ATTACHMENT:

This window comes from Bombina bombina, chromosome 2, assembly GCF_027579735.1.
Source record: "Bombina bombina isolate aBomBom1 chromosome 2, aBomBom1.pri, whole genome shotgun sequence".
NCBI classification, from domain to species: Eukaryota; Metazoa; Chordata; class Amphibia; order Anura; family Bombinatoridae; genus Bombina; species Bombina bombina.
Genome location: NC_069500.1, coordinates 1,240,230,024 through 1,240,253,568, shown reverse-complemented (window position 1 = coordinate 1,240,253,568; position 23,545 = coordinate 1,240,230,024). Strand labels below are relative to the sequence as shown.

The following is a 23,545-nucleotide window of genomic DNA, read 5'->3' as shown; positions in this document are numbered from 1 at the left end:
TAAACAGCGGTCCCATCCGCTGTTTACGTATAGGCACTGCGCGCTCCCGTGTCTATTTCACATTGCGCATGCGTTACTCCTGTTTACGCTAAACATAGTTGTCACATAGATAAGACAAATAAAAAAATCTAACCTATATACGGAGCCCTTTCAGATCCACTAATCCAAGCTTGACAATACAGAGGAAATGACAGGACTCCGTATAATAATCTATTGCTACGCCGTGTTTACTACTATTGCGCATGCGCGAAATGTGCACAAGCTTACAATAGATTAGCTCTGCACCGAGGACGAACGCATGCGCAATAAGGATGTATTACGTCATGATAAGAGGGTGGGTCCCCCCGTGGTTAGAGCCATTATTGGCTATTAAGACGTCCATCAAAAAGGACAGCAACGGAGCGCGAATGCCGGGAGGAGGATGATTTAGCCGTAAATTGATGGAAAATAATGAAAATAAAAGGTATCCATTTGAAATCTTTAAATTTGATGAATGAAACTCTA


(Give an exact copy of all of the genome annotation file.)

This window comes from Bombina bombina, chromosome 2, assembly GCF_027579735.1.
Source record: "Bombina bombina isolate aBomBom1 chromosome 2, aBomBom1.pri, whole genome shotgun sequence".
NCBI classification, from domain to species: Eukaryota; Metazoa; Chordata; class Amphibia; order Anura; family Bombinatoridae; genus Bombina; species Bombina bombina.
Genome location: NC_069500.1, coordinates 1,240,230,024 through 1,240,253,568, shown reverse-complemented (window position 1 = coordinate 1,240,253,568; position 23,545 = coordinate 1,240,230,024). Strand labels below are relative to the sequence as shown.

The following is a 23,545-nucleotide window of genomic DNA, read 5'->3' as shown; positions in this document are numbered from 1 at the left end:
TAAACAGCGGTCCCATCCGCTGTTTACGTATAGGCACTGCGCGCTCCCGTGTCTATTTCACATTGCGCATGCGTTACTCCTGTTTACGCTAAACATAGTTGTCACATAGATAAGACAAATAAAAAAATCTAACCTATATACGGAGCCCTTTCAGATCCACTAATCCAAGCTTGACAATACAGAGGAAATGACAGGACTCCGTATAATAATCTATTGCTACGCCGTGTTTACTACTATTGCGCATGCGCGAAATGTGCACAAGCTTACAATAGATTAGCTCTGCACCGAGGACGAACGCATGCGCAATAAGGATGTATTACGTCATGATAAGAGGGTGGGTCCCCCCGTGGTTAGAGCCATTATTGGCTATTAAGACGTCCATCAAAAAGGACAGCAACGGAGCGCGAATGCCGGGAGGAGGATGATTTAGCCGTAAATTGATGGAAAATAATGAAAATAAAAGGTATCCATTTGAAATCTTTAAATTTGATGAATGAAACTCTA